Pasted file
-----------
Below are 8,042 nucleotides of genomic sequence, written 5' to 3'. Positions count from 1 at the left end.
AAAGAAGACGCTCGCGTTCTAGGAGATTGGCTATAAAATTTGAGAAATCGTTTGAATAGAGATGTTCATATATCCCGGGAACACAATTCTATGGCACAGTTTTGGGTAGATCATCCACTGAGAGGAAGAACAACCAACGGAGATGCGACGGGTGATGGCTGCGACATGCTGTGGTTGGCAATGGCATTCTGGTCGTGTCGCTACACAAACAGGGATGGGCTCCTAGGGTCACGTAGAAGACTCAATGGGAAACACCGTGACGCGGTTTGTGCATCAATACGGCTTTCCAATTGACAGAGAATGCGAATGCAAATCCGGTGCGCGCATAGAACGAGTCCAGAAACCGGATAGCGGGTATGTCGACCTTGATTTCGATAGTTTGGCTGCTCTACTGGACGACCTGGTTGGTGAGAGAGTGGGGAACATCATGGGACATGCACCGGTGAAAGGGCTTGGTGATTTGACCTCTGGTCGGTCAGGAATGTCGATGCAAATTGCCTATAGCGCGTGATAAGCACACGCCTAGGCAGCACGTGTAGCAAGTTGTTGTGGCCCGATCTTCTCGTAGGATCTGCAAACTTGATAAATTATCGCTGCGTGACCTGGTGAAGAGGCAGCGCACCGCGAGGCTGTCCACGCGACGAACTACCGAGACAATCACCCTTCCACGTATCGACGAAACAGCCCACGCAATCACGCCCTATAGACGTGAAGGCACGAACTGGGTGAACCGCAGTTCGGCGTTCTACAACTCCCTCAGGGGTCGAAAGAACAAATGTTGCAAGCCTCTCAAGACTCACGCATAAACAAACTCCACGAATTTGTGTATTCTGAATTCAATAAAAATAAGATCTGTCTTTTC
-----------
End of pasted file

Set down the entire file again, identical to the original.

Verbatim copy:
Below are 8,042 nucleotides of genomic sequence, written 5' to 3'. Positions count from 1 at the left end.
AAAGAAGACGCTCGCGTTCTAGGAGATTGGCTATAAAATTTGAGAAATCGTTTGAATAGAGATGTTCATATATCCCGGGAACACAATTCTATGGCACAGTTTTGGGTAGATCATCCACTGAGAGGAAGAACAACCAACGGAGATGCGACGGGTGATGGCTGCGACATGCTGTGGTTGGCAATGGCATTCTGGTCGTGTCGCTACACAAACAGGGATGGGCTCCTAGGGTCACGTAGAAGACTCAATGGGAAACACCGTGACGCGGTTTGTGCATCAATACGGCTTTCCAATTGACAGAGAATGCGAATGCAAATCCGGTGCGCGCATAGAACGAGTCCAGAAACCGGATAGCGGGTATGTCGACCTTGATTTCGATAGTTTGGCTGCTCTACTGGACGACCTGGTTGGTGAGAGAGTGGGGAACATCATGGGACATGCACCGGTGAAAGGGCTTGGTGATTTGACCTCTGGTCGGTCAGGAATGTCGATGCAAATTGCCTATAGCGCGTGATAAGCACACGCCTAGGCAGCACGTGTAGCAAGTTGTTGTGGCCCGATCTTCTCGTAGGATCTGCAAACTTGATAAATTATCGCTGCGTGACCTGGTGAAGAGGCAGCGCACCGCGAGGCTGTCCACGCGACGAACTACCGAGACAATCACCCTTCCACGTATCGACGAAACAGCCCACGCAATCACGCCCTATAGACGTGAAGGCACGAACTGGGTGAACCGCAGTTCGGCGTTCTACAACTCCCTCAGGGGTCGAAAGAACAAATGTTGCAAGCCTCTCAAGACTCACGCATAAACAAACTCCACGAATTTGTGTATTCTGAATTCAATAAAAATAAGATCTGTCTTTTC